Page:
As a counselor I count it a privilege to work with the adults, couples, families and children who have seen me over the past 24 years. I learn from each person who asks me to become a part of his or her story by creating a helpful and empowering therapeutic relationship. I look forward to meeting new clients, understanding their hearts desire as well as their suffering, and facilitating progress. There is so much to learn, and as I learn the process grows still more profoundly moving, rewarding, awe-inspiring and humbling.
After earning an AA degree in Math and Science and a BA in Psychology (Biola University, 1987) I worked in an inpatient psychiatric setting in California, helping adolescents and their families survive crisis as well as helping youth with alcohol and drug issues and youth with more severe mental illness. This was a highly behavioral and humanistic treatment setting and though very challenging, the one-on-ones, family groups and psychodramas became a valuable basis for my further training and personal growth. Nine years later I completed a doctorate in clinical psychology at George Fox University (1996) in Newberg after having learned from work experience in general outpatient clinics, universities, two psychiatric hospitals and a drug and alcohol program. My degrees provided me with specialized training in psychotherapy as well as the integration of psychology and theology. My dissertation investigated the effects of father absence and antecedents of nurturant fathering. As a Psychologist, I have been licensed and practicing privately in Beaverton since completing my residency under the psychodynamic training of Kurt Free, PhD (1998). I am a member of the Oregon Psychological Association and I adhere to the ethical principles upheld by this group. I maintain affiliations with peers and several professional associations that facilitate my continued education. From time to time I have taught groups of counselors, pastors, medical professionals, graduate students, community groups and parents.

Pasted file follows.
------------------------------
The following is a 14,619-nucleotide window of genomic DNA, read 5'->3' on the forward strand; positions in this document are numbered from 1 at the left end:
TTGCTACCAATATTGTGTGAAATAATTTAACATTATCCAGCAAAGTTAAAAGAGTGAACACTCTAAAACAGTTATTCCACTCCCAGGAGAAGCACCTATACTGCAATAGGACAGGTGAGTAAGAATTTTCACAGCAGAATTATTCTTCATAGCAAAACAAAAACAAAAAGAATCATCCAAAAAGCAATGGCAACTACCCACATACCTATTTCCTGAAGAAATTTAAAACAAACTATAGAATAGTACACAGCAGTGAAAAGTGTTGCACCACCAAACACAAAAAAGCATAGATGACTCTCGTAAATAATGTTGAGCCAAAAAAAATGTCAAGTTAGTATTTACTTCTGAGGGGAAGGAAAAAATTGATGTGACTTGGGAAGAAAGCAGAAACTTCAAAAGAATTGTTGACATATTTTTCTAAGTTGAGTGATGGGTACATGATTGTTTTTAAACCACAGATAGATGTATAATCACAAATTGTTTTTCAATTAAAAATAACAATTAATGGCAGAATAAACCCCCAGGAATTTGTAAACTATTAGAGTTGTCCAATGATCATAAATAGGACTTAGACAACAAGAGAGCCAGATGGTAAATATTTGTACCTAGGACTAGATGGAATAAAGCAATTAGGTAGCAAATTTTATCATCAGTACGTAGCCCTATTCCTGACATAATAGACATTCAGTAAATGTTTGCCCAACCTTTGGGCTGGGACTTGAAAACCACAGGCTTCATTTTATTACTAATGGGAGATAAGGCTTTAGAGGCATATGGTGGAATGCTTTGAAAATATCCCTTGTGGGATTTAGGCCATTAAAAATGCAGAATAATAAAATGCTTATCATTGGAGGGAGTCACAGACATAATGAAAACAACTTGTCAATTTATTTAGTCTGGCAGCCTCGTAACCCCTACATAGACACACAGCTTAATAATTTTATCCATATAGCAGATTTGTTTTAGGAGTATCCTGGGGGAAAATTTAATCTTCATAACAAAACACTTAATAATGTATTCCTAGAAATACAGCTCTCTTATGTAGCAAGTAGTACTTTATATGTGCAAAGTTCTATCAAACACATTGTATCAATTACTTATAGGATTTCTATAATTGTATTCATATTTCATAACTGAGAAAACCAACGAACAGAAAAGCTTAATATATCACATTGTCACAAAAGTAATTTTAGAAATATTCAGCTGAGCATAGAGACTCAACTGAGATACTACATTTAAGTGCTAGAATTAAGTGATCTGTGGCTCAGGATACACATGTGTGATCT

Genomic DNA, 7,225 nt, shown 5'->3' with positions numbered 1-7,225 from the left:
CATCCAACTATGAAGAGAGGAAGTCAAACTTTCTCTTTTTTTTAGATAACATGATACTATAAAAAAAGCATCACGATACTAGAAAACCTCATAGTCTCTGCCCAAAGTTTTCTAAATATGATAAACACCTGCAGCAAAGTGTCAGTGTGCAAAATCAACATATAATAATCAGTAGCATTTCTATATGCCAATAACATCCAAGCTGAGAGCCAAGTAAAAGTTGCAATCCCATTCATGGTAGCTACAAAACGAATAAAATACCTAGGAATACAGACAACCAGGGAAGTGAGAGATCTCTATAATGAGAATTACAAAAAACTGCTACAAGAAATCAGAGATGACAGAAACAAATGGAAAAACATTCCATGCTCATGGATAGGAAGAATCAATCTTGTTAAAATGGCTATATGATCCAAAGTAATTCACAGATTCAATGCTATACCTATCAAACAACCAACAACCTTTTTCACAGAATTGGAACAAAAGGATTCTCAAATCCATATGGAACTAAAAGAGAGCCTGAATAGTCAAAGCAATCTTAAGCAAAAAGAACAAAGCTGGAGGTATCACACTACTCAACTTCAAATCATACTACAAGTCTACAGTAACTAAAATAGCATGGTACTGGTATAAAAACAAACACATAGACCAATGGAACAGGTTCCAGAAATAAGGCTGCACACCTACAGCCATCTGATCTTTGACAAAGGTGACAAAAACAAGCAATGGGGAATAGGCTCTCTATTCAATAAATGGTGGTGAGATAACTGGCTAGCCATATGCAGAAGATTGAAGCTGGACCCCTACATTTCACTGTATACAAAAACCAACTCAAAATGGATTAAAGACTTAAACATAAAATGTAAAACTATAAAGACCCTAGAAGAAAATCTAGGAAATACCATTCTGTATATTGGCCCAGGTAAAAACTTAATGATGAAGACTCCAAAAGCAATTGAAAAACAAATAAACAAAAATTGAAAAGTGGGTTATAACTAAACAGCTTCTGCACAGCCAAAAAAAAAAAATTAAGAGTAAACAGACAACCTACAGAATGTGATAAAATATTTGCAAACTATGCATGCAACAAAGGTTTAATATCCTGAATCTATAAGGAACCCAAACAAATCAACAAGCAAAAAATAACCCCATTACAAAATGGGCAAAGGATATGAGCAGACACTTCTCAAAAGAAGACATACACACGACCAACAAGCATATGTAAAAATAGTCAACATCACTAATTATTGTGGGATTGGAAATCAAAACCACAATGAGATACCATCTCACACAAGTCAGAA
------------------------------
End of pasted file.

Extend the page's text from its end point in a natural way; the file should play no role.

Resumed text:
During the last decade I extended my training in the classical and contemporary theories and techniques of psychoanalysis with the community of the Oregon Psychoanalytic Center, including their experiential Infant Observation Program. Several years ago I entered intensive training in the practice of psychoanalysis in dialogue with theology through the integrative, relational and contemplative candidate program of the Brookhaven Institute for Psychoanalysis and Christian Theology. After all the training in trauma, modern psychoanalysis and the integration of faith - it is my personal practice and personal relationships that help me detoxify and continue learning from experience.
My work is also influenced by my relationship with Jesus and the impact that has on my understanding of people. I try to follow the word and way of Christ and therefore I welcome a diversity of people to my practice from backgrounds, identities, and philosophical or religious world views that are different from my own. I find that each person brings his or her own perspective and I ask my clients to educate me regarding their individual differences that are particularly meaningful to them.